By Dr Oliver Tearle (Loughborough University)
The writer O. Henry was a prolific author of short stories, and a number of them are still widely taught in schools and colleges; his brief tales with their surprising twist endings are still read and enjoyed by people around the world.
But who was O. Henry? Was that the author’s real name? What did the ‘O.’ stand for? And how was the life of ‘O. Henry’ as surprising, and full of twists, as his work?
Let’s take a look at his life and work, by exploring some of the most interesting facts about the master of the short story form, O. Henry.
1. The short-story writer O. Henry only really existed for eight years.
His real name was William Sydney Porter. Porter lived from 1862-1910, but ‘O. Henry’ – his pen name – only existed for the last eight of those years. He began publishing as O. Henry in New York in 1902.
2. During those eight brief years, he published over 300 stories.
O Henry was nothing if not prolific. During the first decade of the twentieth century, he published several hundred short stories in magazines as diverse as Everybody’s, Smart Set, and the New York Sunday World.
3. His work has divided critics.
As Abby P. Werlock observes in American Short Story (Companion to Literature Series), critical opinion on O. Henry’s work has differed somewhat sharply. Of course, difference of opinion among critics is usual surrounding many popular writers, but with O. Henry there is a real division.
Some critics, Werlock notes, have compared O. Henry favourably to master stylists and narrative innovators like Joseph Conrad and Henry James, or to writers like Thomas Hardy and Edith Wharton.
As Eugene Current-García summarised this issue: ‘Was he a genuine literary artist or a literary mountebank, a creative innovator of narrative prose fiction or an artful dodger and con man?’
4. Although he is closely associated with New York, he wrote about numerous other places, too.
As Werlock observes, O. Henry set no fewer than 30 of his 300 stories in the South, 80 in the West, and 26 are not set in the United States at all, but in Central America. Indeed, one of his finest stories, ‘The Ransom of Red Chief’, is a Southern story.
5. Porter was, in fact, born in the South.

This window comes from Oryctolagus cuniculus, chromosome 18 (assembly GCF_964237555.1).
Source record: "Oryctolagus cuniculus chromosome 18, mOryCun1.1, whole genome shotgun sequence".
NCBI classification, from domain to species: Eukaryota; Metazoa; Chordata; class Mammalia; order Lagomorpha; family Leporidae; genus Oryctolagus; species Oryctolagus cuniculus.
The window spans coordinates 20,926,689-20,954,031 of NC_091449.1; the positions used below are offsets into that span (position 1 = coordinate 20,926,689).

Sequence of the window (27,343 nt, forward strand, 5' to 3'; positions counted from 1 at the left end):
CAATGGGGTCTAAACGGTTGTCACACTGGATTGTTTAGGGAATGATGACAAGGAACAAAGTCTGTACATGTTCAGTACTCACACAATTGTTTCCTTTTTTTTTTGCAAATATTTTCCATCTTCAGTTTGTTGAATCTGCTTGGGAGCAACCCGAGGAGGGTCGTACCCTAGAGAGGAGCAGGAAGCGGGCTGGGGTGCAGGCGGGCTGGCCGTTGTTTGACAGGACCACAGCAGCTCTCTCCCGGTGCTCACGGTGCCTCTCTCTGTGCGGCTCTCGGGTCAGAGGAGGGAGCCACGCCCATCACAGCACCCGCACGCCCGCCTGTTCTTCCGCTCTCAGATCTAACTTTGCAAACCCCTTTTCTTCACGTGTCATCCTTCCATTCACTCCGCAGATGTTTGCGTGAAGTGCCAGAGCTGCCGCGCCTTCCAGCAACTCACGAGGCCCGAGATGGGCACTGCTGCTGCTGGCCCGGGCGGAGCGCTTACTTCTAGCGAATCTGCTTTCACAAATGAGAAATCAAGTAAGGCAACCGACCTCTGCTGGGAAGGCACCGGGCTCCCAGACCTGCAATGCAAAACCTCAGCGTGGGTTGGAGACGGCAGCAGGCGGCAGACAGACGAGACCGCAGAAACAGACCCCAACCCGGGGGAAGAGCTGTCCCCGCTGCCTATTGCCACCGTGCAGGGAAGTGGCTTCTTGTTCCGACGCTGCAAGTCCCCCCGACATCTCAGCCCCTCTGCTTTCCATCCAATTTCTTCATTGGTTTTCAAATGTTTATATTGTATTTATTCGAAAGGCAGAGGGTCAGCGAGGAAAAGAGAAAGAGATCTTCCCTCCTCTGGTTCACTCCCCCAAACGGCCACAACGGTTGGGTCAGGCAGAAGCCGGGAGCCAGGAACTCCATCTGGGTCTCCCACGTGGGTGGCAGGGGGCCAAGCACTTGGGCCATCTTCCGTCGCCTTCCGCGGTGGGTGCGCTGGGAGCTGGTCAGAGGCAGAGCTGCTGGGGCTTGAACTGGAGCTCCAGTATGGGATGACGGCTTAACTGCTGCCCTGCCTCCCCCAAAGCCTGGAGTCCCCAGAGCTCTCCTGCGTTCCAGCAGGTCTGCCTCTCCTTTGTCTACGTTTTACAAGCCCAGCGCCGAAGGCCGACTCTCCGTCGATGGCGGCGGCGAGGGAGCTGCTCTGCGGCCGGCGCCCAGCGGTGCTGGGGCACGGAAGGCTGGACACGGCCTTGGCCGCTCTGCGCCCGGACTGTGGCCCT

William Sydney Porter was born in Greensboro, North Carolina, during the American Civil War, in 1862. His mother died when he was just three, and he was brought up by his aunt and his maternal grandmother.
6. He coined the phrase ‘banana republic’.
A ‘banana republic’ is a country – especially a small state – whose economy is almost entirely dependent on one commodity. This commodity is usually fruit, and the term banana republic was originally applied to countries in Central America, where bananas are grown in vast numbers before being exported around the world.
In Cabbages and Kings, his 1904 novel-cum-short-story-collection set in the fictional republic of Anchuria in Central America, O. Henry coined the phrase banana republic to refer to Anchuria: a small state which is not exactly a big player on the economic world stage.
7. He once went on the run, fleeing the United States when he was charged with embezzlement.
When he was gathering the inspiration for Cabbages and Kings, O. Henry wasn’t simply on a factfinding holiday.
In fact, he had fled to Honduras from the United States following embezzlement charges levelled at him; he spent six months living in the Central American country, in 1896-7, before returning to the US to face trial and, later, imprisonment. He served three years of a five-year sentence before launching his literary career as O. Henry upon his release.
8. The money he was charged with embezzling was, it is believed, used to launch one of his own publications.
According to John Sutherland in his excellent Lives of the Novelists: A History of Fiction in 294 Lives, the money Porter was accused of embezzling was used to launch his own comic paper, The Rolling Stone. Porter was working at a bank in Texas at the time, and he would later be arrested for embezzling the sum of $5,000.
9. Nobody knows where he got his pen name from.
The origins of Porter’s universally known pseudonym ‘O. Henry’ are shrouded in mystery. While he was still serving time in prison, he had 14 stories published under various pseudonyms, but it was the name ‘O. Henry’ that stuck: a pseudonym that first appeared over the story ‘Whistling Dick’s Christmas Stocking’ in the December 1899 issue of McClure’s Magazine.
A friend of Porter’s living in New Orleans sent his stories to publishers on his behalf, so the editors they had no idea that the writer of the story was in prison!
10. In New York, he lived just a few doors down from the home of another literary great.
Porter, relaunched and reinvented as O. Henry, would claim to be ‘living all alone in a great big two rooms on quiet old Irving Place three doors from Wash Irving’s old home’ (Porter was a widower, whose wife died in the 1890s, though he would remarry in 1907).
Sadly, the two writers never met – Washington Irving had died in 1859, three years before Porter was born – but O. Henry’s choice to live at this address was laden with symbolism for him.
11. He has a writing prize named in his honour.
The writer known as O. Henry died in 1910, aged just 47, from cirrhosis of the liver (he had been a heavy drinker for much of his life).
The O. Henry Memorial Awards were set up in 1919, just nine years after his death. Over the century or so since the first prizes were given out, writers as distinguished as Dorothy Parker, William Faulkner, Eudora Welty, Truman Capote, Flannery O’Connor, Joyce Carol Oates, Raymond Carver, and Stephen King have won the O. Henry Awards.